John Newman

Using a typical Verse to Help Write a Bridge Section

In pop songwriting, a bridge (also called a middle-eight) usually occurs after the second chorus, or, in songs that don’t use a chorus, after the second verse. For songs in verse-chorus formats, this is the common position of a song’s bridge:

Verse – Chorus – Verse – Chorus – BRIDGE – Verse – Chorus – (Coda)

or

Verse – Chorus – Verse – Chorus – BRIDGE – Chorus – (Coda)

Listen to “Just Give Me a Reason” (Pink, Jeff Bhasker, Nate Ruess) for a good example of what a bridge can do for a song (2’19”) – it usually helps to build song energy, complete the lyric, and offer more information than the verse and chorus offer.

What sets a bridge apart from most other sections of a song is that it bears little resemblance to any other section. While all verses usually use the same melody but different lyrics, and choruses use the same melody and lyrics, a bridge will offer a new melody, new lyrics, and new chords.

How a Bridge Resembles a Verse

Even though a bridge section typically stands alone, with all new material, there are ways in which a bridge is similar to a verse structure. This means, by the way, that if sometime in the past you wrote a verse-like section but couldn’t get it to work in a song, you may be able to use it as a bridge in some new song.

How are bridges and verses similar? In two very important ways:

  1. The chord progressions are often of the “wandering” quality, often purposely avoiding the tonic chord as a way of building musical tension.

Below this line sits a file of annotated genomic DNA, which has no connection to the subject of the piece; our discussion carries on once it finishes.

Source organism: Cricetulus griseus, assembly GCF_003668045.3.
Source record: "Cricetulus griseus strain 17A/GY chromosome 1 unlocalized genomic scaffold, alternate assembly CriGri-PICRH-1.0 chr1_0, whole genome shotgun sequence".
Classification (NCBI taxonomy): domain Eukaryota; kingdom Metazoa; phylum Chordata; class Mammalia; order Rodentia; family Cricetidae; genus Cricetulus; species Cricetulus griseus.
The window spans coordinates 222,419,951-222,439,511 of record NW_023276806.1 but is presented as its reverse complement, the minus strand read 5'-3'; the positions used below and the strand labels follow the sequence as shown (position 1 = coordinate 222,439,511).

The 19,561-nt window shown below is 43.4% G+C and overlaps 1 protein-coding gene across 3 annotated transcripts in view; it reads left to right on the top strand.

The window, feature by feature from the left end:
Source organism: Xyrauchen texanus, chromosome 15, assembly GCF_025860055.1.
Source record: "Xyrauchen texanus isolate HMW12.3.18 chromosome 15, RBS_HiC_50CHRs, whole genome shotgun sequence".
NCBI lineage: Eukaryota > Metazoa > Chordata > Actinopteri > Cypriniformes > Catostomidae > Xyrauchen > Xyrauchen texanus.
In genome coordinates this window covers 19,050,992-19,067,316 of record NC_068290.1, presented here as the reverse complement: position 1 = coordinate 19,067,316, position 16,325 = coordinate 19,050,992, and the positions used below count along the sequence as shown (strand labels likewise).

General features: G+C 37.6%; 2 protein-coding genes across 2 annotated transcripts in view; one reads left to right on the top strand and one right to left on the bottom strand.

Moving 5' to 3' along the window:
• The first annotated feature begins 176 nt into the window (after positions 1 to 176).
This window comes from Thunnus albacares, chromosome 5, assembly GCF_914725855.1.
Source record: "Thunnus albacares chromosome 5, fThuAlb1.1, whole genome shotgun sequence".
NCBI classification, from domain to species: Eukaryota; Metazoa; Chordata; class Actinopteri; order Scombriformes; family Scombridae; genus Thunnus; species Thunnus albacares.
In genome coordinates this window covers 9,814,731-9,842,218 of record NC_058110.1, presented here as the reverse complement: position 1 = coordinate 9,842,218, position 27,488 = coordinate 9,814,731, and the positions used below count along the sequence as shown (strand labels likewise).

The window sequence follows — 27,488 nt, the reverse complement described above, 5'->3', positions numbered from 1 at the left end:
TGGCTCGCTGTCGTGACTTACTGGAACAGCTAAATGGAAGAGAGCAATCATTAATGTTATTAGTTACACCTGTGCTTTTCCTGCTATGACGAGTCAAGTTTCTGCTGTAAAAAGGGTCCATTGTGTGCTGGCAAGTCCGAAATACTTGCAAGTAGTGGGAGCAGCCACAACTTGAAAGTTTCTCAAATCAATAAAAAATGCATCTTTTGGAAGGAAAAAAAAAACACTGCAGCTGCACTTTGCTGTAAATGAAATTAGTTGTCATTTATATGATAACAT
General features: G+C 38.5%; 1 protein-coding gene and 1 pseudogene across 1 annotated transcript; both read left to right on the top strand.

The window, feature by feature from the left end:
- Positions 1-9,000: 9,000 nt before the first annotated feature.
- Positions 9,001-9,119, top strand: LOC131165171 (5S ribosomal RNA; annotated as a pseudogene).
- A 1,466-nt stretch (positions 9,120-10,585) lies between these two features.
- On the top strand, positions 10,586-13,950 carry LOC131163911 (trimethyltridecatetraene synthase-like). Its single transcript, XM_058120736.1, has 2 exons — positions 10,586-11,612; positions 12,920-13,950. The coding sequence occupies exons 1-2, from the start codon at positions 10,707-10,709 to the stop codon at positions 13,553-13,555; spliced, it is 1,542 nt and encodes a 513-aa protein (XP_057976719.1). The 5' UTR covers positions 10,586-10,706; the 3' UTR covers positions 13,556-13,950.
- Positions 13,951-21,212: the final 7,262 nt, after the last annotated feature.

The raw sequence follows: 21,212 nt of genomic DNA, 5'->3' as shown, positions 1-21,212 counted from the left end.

2. The melodies are similarly the kind that move in various directions, upward for building emotional energy, and downward for releasing that energy.

One big difference, though, might lie in the melodic range: if a bridge section tends to build musical energy (as in “Just Give Me a Reason”), the melodic range will be high, usually offering the highest notes of the song.

But if one of the purposes of the bridge is to help energy dissipate (as in John Newman’s “Losing Sleep“, as we hear at about 2’50” of that song), the range will usually at least temporarily move lower before building up again for the final chorus.

The reason I mention this quasi-connection between the verse and the bridge is because it serves as a reminder of a crucial element in successful music of any type: the contrasting of higher and lower musical energy as a song proceeds.

And if verses are usually lower energy, followed by a higher energy chorus, you’ve got two options for the bridge following that chorus:

  1. Create a section that raises musical energy even higher, or
  2. Create a section that lowers musical energy.

Many pop songs take the first option, and in those songs you’ll find that the most energetic part of the song is the bridge itself.

And it doesn’t really matter if you choose a high-intensity bridge or a low one. The determining factor that will make a difference for your fan base is this: does your song have a distinctive moment — a climactic plateau? A high-intensity bridge can offer that.


Gary EwerWritten by Gary Ewer. Follow Gary on Twitter.

The Essential Secrets of Songwriting 10-eBook Bundle“The Essential Secrets of Songwriting” 10-eBook bundle includes several chord progression eBooks, including “Chord Progression Formulas”. Learn how to create chord progressions within seconds using these formulas.

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